cover image Now You See It

Now You See It

Cornelia Nixon. Little Brown and Company, $17.45 (186pp) ISBN 978-0-316-61170-1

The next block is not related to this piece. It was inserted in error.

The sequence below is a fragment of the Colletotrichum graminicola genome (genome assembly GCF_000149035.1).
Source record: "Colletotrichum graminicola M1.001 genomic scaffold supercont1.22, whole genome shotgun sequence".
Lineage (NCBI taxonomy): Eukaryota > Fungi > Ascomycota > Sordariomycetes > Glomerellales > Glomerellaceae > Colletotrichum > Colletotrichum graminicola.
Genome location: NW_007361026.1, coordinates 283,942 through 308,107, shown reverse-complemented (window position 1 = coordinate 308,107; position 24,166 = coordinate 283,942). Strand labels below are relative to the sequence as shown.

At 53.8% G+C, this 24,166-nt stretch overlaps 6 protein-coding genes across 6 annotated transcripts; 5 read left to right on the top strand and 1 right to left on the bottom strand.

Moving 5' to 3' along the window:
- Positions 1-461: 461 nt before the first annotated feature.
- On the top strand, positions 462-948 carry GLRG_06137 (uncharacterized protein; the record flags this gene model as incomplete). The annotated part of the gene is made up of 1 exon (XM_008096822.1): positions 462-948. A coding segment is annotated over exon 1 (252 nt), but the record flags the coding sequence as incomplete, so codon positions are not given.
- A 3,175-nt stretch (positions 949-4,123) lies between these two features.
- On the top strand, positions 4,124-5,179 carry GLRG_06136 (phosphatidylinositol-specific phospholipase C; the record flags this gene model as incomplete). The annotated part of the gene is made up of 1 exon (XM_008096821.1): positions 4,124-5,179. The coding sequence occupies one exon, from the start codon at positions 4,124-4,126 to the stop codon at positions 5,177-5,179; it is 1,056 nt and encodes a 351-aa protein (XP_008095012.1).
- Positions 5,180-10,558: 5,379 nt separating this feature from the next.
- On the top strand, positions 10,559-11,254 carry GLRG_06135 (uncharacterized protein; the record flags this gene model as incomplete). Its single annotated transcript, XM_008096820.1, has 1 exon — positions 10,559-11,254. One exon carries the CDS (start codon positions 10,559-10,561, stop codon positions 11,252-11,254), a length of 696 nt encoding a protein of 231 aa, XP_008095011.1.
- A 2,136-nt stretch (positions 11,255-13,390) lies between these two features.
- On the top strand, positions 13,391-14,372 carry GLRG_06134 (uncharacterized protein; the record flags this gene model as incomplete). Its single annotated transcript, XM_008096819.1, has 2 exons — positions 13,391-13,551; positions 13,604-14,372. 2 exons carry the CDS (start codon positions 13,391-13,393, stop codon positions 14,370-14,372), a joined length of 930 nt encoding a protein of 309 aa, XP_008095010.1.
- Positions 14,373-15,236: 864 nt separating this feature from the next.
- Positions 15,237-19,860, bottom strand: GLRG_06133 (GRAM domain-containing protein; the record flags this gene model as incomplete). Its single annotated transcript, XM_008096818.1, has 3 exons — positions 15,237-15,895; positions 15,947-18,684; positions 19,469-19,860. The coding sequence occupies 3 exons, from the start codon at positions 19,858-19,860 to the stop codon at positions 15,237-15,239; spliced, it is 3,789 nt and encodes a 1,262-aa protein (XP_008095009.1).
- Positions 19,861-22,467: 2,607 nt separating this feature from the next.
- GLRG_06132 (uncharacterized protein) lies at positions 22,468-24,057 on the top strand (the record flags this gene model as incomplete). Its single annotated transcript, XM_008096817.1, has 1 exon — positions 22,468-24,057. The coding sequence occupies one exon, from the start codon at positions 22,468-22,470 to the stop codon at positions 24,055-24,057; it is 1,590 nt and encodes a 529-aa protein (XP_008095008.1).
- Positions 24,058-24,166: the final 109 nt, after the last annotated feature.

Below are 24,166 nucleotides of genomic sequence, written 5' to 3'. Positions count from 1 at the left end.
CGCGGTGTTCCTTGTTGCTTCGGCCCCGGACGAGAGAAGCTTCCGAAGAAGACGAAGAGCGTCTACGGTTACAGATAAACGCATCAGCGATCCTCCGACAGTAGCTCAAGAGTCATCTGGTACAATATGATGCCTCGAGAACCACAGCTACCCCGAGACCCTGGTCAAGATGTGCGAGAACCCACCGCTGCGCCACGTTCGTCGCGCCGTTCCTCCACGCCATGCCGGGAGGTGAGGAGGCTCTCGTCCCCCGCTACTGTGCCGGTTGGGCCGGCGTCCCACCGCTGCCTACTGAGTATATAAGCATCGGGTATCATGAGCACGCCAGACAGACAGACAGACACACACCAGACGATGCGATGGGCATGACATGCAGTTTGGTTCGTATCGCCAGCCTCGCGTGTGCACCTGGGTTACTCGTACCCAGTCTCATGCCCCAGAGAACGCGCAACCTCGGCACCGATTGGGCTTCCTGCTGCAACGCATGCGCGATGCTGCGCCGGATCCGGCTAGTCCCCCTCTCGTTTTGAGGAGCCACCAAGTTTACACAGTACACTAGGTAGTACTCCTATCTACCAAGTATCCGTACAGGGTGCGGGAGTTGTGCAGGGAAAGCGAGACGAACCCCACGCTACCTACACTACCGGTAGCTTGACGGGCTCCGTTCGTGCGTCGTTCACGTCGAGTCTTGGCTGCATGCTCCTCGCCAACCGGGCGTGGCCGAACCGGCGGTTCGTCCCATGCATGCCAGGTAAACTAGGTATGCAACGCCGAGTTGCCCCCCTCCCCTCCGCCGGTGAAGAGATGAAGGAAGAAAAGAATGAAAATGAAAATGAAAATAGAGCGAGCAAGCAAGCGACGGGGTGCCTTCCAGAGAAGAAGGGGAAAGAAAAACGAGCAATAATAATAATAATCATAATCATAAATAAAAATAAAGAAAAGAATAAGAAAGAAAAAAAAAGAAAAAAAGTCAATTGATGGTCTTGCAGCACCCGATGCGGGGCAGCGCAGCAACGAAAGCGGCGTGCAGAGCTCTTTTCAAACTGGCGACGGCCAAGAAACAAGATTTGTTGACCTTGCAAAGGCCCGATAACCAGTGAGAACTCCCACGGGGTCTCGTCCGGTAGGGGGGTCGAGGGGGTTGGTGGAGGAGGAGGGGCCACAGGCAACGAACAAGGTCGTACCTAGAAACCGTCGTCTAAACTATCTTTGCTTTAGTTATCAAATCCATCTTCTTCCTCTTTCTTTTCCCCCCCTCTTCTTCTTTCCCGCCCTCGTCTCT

This thoughtful and elegant group of interconnected stories depicts one family over two decades, as seen through the eyes of several of its members and one outsider. We first meet the Hoopers in 1949, on their way to Berkeley where Edward, fresh from Harvard and the war, has a position teaching philosophy. Next, Nixon displays them in their early California years when Ella, a no-nonsense and strong-willed native of Germany, tries to leave a distracted and sometimes cruel Edward by carting their three young sons across the Bay Bridge. Turbulent stages of domestic relationships are observed by Jane, the youngest sibling, her brother David, and Laura, one of Edward's students--and his lover. And finally, in the tumultuous Berkeley of the '60s, Jane--the only child left at home and the only Hooper to tell her own story--struggles to define her scattered family. With each sketch, more clues are revealed about the Hoopers, but what is most visibly and poignantly shown is how many differnet perspectives there are to the same experience: depending on whose point of view is presented, Edward is either a monster or a creative and warm parent, if lax in matters of discipline. With a spare and delicate touch, Nixon demonstrates how far apart families can be while they're trying to communicate, and how wonderful are the occasional moments of understanding. (Apr.)